Top 10 Swims From Week 1 of NCAA Major Conference Championships

Four of ten NCAA major conference meets are out of the way this week after a dizzying weekend of fast swimming. We count down our top 10 swims of the week.

It’s always hard to pare down these lists, and we had several top contenders just outside our top 10, including the fourth-ever sub-19 swimmer from a mid-major school, and a couple of swimmers ranked #4 all-time.

#10: Three-Person Battle Royale For ACC 200 Breast Title

The women’s ACC 200 breast was notable for the times, but probably even more notable for the race. Two freshmen and a sophomore from one of the nation’s most heated school rivalries battled for the title, putting up the nation’s top three times this season by a wide margin. NC State’s Sophie Hansson went 2:05.59 for the win despite sitting third at the halfway point. That was a drop of six tenths. Virginia freshman Ella Nelson capped off a huge meet with a 2:05.68 for second, dropping 1.6 seconds and breaking the National Age Group record for swimmers in the 17-18 age group. Meanwhile fellow Virginia freshman Kate Douglass was 2:05.89, leading the first 150 and moving to #3 all-time in the 17-18 age group.

#9: Douglass’s IM Explosion to 1:51.36

It’s a second-straight appearance for UVA freshman Kate Douglasswho won the ACC 200 IM title in her first-ever individual event at ACCs. Douglass was 1:52.89 at mid-season, but cut a second and a half to go 1:51.36 for the win. That’s the 4th-fastest 200 IM ever swum, and puts her within seven tenths of the American record. It’s also a National Age Group record in the 17-18s and would have placed second at NCAAs last year.

#8: Nelson’s 49.70 Backstroke

Beata Nelson’s own track record probably hurts her standing here. The senior Nelson was 49.70 leading off (and completely carrying) Wisconsin’s 400 medley relay at Big Tens. That’s tied for the #4 swim of all-time, and Nelson now owns the 1st, 2nd and 4th-fastest swims in history in the event. Had she not swum American records of 49.67 and 49.18 last season, Nelson’s Big Tens swim would have been a hundredth off an American record. Her swim also allowed Wisconsin to be 2nd at Big Tens in the 400 medley relay despite their other legs ranking 6th (breaststroke), 4th (butterfly) and 5th (free) in the conference.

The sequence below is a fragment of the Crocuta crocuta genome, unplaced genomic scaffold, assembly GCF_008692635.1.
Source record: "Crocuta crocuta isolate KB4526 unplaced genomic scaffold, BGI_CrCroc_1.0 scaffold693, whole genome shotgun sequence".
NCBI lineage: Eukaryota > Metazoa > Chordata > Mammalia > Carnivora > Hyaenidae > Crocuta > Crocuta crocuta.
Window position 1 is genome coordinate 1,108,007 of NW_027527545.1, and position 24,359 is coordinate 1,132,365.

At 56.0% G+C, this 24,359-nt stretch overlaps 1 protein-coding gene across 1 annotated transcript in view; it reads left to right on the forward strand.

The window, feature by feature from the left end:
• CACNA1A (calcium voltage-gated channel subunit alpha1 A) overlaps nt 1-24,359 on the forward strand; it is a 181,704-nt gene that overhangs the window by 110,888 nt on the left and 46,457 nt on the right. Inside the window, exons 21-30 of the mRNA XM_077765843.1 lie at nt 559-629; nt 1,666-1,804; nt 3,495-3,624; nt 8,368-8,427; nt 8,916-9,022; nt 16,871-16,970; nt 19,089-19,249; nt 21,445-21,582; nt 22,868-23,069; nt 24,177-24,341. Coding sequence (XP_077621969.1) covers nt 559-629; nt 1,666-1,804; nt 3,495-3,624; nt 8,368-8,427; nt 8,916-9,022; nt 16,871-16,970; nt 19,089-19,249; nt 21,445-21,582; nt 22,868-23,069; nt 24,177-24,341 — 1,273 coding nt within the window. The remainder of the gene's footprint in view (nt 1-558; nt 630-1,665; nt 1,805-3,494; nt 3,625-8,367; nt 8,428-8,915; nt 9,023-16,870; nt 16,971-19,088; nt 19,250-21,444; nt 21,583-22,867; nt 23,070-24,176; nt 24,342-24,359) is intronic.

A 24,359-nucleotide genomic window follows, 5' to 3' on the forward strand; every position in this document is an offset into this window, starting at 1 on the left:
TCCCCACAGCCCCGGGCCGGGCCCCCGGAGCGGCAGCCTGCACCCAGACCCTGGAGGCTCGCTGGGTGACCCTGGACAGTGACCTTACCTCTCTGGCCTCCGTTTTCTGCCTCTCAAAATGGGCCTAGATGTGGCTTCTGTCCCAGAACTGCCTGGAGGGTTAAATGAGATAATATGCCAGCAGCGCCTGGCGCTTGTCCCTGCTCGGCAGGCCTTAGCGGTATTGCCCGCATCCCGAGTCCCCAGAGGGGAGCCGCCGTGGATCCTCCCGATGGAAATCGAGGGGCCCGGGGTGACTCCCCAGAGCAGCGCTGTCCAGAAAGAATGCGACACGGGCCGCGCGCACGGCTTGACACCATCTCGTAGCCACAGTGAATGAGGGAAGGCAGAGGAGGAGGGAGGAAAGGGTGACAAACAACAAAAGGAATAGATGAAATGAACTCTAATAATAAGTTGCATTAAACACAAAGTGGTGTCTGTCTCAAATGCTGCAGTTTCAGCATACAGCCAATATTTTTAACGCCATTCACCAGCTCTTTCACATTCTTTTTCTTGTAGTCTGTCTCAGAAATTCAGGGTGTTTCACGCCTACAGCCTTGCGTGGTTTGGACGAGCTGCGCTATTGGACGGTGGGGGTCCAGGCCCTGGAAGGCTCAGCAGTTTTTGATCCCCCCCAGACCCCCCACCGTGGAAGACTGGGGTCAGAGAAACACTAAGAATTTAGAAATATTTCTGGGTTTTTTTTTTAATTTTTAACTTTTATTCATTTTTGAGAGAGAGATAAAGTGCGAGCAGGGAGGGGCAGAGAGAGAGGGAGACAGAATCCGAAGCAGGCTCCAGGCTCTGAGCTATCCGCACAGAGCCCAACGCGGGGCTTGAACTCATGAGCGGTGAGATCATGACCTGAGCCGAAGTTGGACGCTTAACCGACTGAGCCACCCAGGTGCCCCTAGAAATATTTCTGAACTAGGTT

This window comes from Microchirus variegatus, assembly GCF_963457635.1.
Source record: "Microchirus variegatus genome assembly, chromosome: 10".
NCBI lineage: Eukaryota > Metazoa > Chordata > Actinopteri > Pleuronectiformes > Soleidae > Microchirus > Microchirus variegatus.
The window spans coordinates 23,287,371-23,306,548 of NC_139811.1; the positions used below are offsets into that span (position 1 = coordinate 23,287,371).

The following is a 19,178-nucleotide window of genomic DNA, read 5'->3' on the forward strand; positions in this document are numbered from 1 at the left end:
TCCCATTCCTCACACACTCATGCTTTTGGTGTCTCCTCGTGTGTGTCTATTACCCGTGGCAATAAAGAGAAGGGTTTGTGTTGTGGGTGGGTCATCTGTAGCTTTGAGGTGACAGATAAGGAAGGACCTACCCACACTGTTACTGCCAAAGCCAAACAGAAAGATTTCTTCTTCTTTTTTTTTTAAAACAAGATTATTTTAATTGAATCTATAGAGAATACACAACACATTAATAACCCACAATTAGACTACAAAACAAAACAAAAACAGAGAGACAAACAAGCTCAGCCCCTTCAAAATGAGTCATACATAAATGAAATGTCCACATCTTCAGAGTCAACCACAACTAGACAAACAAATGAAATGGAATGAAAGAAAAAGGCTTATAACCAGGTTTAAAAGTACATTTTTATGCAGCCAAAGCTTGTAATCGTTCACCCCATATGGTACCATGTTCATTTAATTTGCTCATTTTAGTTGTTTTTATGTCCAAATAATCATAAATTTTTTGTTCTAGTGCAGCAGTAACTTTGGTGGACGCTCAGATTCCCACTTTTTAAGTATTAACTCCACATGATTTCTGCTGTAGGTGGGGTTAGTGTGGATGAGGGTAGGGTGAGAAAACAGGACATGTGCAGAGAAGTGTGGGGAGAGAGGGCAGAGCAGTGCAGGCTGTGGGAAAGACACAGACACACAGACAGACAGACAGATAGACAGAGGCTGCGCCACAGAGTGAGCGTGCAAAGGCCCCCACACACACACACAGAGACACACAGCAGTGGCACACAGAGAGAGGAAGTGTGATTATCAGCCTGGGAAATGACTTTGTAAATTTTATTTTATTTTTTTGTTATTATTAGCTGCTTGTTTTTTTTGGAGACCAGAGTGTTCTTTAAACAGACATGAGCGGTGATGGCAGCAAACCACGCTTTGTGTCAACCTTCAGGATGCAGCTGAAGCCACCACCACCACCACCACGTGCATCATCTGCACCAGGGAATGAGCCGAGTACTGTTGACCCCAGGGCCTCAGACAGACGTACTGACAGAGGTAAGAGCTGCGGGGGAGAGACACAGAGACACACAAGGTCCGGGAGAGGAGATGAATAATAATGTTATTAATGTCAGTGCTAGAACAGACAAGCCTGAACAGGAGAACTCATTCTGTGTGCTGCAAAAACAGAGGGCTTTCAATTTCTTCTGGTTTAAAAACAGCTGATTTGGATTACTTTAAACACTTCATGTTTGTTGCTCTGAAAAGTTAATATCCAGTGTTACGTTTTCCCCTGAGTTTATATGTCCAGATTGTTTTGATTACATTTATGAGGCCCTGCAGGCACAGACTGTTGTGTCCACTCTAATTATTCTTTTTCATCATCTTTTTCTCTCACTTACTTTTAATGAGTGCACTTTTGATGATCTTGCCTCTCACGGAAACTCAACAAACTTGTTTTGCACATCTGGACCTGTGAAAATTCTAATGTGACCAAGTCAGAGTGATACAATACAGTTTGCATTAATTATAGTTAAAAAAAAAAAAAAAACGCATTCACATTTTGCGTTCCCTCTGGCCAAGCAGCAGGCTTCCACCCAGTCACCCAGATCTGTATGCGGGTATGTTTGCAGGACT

#7: Casas’ 1:37.20 in 200 Back

Texas A&M’s sophomore Shaine Casas cut a full second from his best time in the 200 back, breaking Ryan Lochte‘s SEC meet record and moving to #4 all-time in that race. Casas didn’t even swim this race at NCAAs last year, but is coming off of a breakout summer in the long course 100 back. Casas leads the nation in this race now and his swim was the 6th-best in history, behind three Ryan Murphy races as well as one apiece by John Shebat and Austin Katz.

#6: Brown Goes 49.38 in Fly

Easily the fastest event in the women’s NCAA right now, the 100 fly is a slugger’s row of superstars. Tennessee senior Erika Brown won an early cross-country battle against Michigan’s Maggie MacNeilgoing 49.38 to win the SEC title. (MacNeil was 49.42 to win Big Tens). Brown moves to the #3 performance of all-time, and is just a tenth off the NCAA record of 49.26. She owns the American record. Brown also gets major credit for two swims that didn’t make this list: a 21.03 in the 50 free and 45.83 in the 100 free, both ranking her as the #2 performer all-time.

#5: White’s Arrival With 1:48.1/1:48.0s in 200 Back

The big dropper of the year has been Alabama sophomore Rhyan WhiteComing into the season, her best times were 1:53.54 in the 200 back and 52.08 in the 100 back. But at SECs, White blasted two of the fastest 200 backs in history, going 1:48.06 in prelims and 1:48.15 in finals. Those rank as the #6 and #7 swims in history in an event where the top performers of all-time have typically not put up multiple top-ranked swims. In fact, the top 10 swims in history come from 7 swimmers, and White joins Kathleen Baker as the only swimmer with multiple top-10 swims. White also cut her 100 back to 50.02.

#4: Auburn Hits #2 200 Free Relay All-Time